How to Cover a Western Wildfire

While Western forests burn through late summer, it occurred to me as a former Senior National Wildfire Correspondent that it might be helpful to offer fellow television reporters advice and instruction on how to cover wildland fire.

One of the most important things is how you dress. The men must wear smoked yellow Nomex shirts and stop shaving the moment they are sent to the fire. They must not shave their faces or wash their Nomex until they are done covering the fire, even if they sleep at home every night. Nomex, like hockey pads, should never be washed during the life of the man or the equipment.

Women must keep their Nomex a spotless bright yellow. All hair and makeup must be perfect.

When you write your story, never call a fire a fire. It is a "blaze" or "inferno." Fire never just burns, it "rages." The simple word "fire" should be reserved for shouting in a crowded theater. A blaze is always "massive," and "uncontrolled" is a given. Save the word "firestorm" for the destruction of 50 or more houses. (See Homes, multi-million dollar.)

It is acceptable to use the word "firefighters" when referring to them in ones and twos, but in large numbers they should be referred to as "resources," as should bulldozers, aircraft and fire trucks. Therefore, when interviewing a fire commander you ask, "Do you have enough resources?" He will tell you he does not. If you find yourself overusing "resources" then substitute "assets."

Never refer to anything that grows in the path of fire as grass, a bush or a tree. It is known as "fuel." Dense growth is to be referred to as "fuel beds." It is acceptable to refer to foliage as "brush," but all brush is "tinder dry." (See "Deficit, Federal")

The massive inferno never burns natural terrain or unoccupied wilderness. Wildfire does not burn trailer homes or mere houses. It burns primarily "multi-million dollar homes." The blaze never burns a barn, a tool shack or a secluded meth lab. It "incinerates outbuildings." Don't cover a wildfire that burns only trees, unless someone in a position of authority describes them as a "precious natural resource."

In general, when wildfire is not burning multi-million dollar homes it burns only "structures." When fire comes close to houses or barns, it is a "structure threat." Fire trucks parked in a suburban loop are performing "structure protection," but there's nothing to worry about because they have plenty of resources in the area.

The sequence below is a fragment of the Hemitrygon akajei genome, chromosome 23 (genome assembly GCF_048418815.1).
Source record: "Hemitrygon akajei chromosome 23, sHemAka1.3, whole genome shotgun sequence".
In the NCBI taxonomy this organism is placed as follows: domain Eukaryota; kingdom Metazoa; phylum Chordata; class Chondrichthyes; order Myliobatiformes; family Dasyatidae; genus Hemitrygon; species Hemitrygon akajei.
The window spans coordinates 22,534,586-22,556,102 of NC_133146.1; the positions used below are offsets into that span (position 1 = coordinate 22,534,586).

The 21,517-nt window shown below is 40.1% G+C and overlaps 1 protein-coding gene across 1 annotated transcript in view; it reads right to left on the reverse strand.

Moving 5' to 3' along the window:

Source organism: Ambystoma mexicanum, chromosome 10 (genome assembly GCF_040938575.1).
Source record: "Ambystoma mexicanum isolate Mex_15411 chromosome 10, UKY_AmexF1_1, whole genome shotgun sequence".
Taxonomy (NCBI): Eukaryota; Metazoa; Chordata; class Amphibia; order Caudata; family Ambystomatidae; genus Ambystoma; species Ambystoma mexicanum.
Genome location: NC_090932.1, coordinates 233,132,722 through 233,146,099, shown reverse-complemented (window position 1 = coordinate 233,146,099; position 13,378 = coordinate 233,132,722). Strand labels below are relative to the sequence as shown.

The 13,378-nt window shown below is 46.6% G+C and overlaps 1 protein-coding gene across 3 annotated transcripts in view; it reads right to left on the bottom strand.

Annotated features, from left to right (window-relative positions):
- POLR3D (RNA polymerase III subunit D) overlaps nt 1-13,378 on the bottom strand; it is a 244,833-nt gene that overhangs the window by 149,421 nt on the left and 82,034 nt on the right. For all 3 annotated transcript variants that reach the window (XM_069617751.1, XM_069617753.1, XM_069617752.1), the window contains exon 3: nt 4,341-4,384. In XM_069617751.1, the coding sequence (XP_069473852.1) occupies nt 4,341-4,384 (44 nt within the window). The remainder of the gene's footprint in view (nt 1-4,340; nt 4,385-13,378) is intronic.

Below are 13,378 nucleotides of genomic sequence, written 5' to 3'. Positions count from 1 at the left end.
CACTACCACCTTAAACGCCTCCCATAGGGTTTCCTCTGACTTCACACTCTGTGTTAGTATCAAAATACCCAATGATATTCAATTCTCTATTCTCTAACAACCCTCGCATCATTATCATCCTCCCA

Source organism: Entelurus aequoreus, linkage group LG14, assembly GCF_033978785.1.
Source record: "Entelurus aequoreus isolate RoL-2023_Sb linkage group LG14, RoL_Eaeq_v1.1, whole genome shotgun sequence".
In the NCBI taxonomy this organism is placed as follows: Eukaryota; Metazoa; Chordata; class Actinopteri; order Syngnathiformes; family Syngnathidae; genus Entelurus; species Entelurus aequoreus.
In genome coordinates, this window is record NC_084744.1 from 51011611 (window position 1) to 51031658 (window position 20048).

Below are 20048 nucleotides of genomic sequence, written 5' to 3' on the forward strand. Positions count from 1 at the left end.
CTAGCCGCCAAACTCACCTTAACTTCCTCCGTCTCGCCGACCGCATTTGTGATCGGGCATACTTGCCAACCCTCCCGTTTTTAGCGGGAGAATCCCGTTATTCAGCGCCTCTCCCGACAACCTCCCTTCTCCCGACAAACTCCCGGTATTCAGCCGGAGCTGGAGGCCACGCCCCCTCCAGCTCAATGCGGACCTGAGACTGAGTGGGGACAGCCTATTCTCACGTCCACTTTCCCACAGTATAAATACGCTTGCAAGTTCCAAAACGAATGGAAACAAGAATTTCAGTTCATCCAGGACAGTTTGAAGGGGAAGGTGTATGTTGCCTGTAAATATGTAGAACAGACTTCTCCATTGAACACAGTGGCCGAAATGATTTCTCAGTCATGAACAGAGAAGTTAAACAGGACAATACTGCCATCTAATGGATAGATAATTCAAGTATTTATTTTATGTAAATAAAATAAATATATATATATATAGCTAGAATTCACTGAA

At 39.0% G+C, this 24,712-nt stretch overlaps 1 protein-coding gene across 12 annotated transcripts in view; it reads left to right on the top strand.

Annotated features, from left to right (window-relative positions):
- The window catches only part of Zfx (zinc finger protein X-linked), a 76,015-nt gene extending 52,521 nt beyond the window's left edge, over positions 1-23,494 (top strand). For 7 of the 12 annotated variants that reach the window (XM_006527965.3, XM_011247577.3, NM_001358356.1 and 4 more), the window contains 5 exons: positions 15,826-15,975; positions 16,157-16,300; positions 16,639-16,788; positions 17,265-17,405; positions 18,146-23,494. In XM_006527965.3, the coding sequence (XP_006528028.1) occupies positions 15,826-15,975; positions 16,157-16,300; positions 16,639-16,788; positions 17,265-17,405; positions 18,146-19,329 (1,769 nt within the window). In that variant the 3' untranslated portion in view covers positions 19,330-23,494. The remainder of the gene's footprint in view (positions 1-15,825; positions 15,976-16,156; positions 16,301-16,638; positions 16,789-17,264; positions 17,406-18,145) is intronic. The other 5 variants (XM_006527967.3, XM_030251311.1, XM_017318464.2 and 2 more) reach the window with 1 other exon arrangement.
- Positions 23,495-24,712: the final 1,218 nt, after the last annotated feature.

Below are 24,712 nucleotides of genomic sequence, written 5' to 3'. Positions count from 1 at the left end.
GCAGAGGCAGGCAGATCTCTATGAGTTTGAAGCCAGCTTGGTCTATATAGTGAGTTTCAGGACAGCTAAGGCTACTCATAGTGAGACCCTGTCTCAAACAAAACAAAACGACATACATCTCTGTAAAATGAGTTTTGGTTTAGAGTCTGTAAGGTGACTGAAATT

Flames do not have height, they have "length" even when they shoot 100 feet straight in the air. So you might be told by a fire commander that, "We're seeing flame lengths of 150 feet or more."

To avoid confusion, compare flames to apartment buildings.

The weather during fire season is always "bone dry" with flames "whipped by seasonal winds." This continues until weary firefighters get a much-needed break from the weather.

Just a few more pointers and you've got it. The word "weary" precedes "firefighters" in all references just as president comes before Obama and federal before deficit.

The ground is never just "burned," it is blackened, charred or scorched. All wildfires occur in difficult terrain even when the ground is flat.

When describing dry weather, break a branch off a bush and snap it in two, or grab a handful of brown grass and crumble it in your hand while saying, "the fuel here is tinder dry and firefighters see no relief."

Your first picture should be flames. Your last picture should be flames. Put flames in the middle of your story. When you do your standup, have flames behind you. If you don't have enough flame, you shouldn't be covering that fire.

Tomorrow, we'll talk about how to profile a weary firefighter on the line for the morning news.

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